Her frustration is echoed by millions of Americans who have struggled to get vaccines through various chaotic systems. But unlike others in some states, she wasn’t encountering these problems with a third-party consumer service like Eventbrite, or even through an antiquated government system. She was on the US Centers for Disease Control and Prevention’s brand-new, $44 million website called VAMS—the Vaccine Administration Management System, built by the consulting firm Deloitte.

In May, it gave the task to consulting company Deloitte, a huge federal contractor, with a $16 million no-bid contract to manage “covid-19 vaccine distribution and administration tracking.” In December, Deloitte snagged another $28 million for the project, again with no competition. The contract specifies that the award could go as high as $32 million, leaving taxpayers with a bill between $44 and $48 million.

Why was Deloitte awarded the project on a no-bid basis? The contracts claim the company was the only “responsible source” to build the tool.

In response to questions about the flaws with VAMS, a Deloitte spokesperson sent a statement that the company was proud to support the vaccine campaign and “help end the covid-19 pandemic so that our families and communities can recover and thrive.” He did not address specific questions.

Technocracy is just a side theme in this story, I believe the main issue is scale.

Delloite is not a government, but it is a sprawling mass of networked expert/ administrators, a too-big-to-fail juggernaut that gets most of its money through $100k Power Points (that just confirm what management already wanted to do) and various forms of brand-led rent-seeking. Delloite is not a problem solver, it is who you call if you don’t want to be accountable - a market leader.

Coordination problems and incentive structures rule everything around me.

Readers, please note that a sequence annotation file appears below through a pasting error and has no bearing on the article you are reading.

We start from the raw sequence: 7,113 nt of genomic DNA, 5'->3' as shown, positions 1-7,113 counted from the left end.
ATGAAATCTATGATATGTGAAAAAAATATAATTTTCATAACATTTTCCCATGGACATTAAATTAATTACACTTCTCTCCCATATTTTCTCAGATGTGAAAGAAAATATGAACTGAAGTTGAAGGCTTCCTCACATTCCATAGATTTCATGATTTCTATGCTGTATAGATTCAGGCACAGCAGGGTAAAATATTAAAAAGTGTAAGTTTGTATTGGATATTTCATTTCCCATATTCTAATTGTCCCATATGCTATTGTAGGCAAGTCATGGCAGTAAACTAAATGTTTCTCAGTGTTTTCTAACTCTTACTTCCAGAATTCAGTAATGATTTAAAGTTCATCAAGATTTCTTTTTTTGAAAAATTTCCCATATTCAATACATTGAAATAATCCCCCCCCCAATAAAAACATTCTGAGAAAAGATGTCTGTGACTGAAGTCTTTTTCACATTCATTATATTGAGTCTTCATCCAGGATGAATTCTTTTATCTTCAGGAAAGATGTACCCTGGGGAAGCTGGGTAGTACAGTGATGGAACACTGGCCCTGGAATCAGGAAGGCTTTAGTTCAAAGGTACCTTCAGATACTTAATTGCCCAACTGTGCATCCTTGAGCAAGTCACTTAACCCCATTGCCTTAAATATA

Monstrous Government - by Adrian Vermeule

This is an important short essay on the nature of (good, bad, and worst) government through the lens of “On the Government of a City”, by Bartolus.

In internet terms, I would use this string of emojis to describe the emotional effect of internalizing this message: 🤔 👀 😨

The core evil of the monstrous regime, then, is not the same as the evil of democracy, in which the perverse many, acting together, at least pursue a common end, albeit a wicked end; nor is it the same as tyranny, in which one man acts purposefully for private advantage. Rather the core evil of the monstrous regime is a kind of incoherence, a political chaos, in which there is no  purposive rule of any kind. The nominal ruling authority is enfeebled and great powers, nominally “private,” act independently but tyrannically within their separate spheres, like a hydra whose heads move independently and war with one another. This confusion of public and private authority is, for Bartolus, the worst possible state of civic affairs.

I will leave it to the reader to decide whether the type-image of the monstrous government has real-world applications today. One mustn’t, of course, make glib analogies to a world in which any of hundreds of federal district judges can, acting independently, block any government program nationwide (or even require the government to exercise its enforcement discretion in certain ways), with only intermittent and seemingly random oversight from the Supreme Court; or in which any of several gigantic social-media firms with monopoly power in a given space can, acting independently, delete prominent voices from the public sphere with the press of a button, while funding minor intellectuals who loudly declaim that the masters of what may be said are, after all, “just private firms”; or in which any of several mega-moguls can, acting independently, powerfully shape electoral politics merely by opening a checkbook. That sort of casual translation of Bartolus’ grim vision into very different circumstances wouldn’t do at all. And even if some version of monstrous government were upon us, the remedy would be clear enough, at least in principle: it would be for the public authority to dare to take purposive action for the common good, to dare to rule.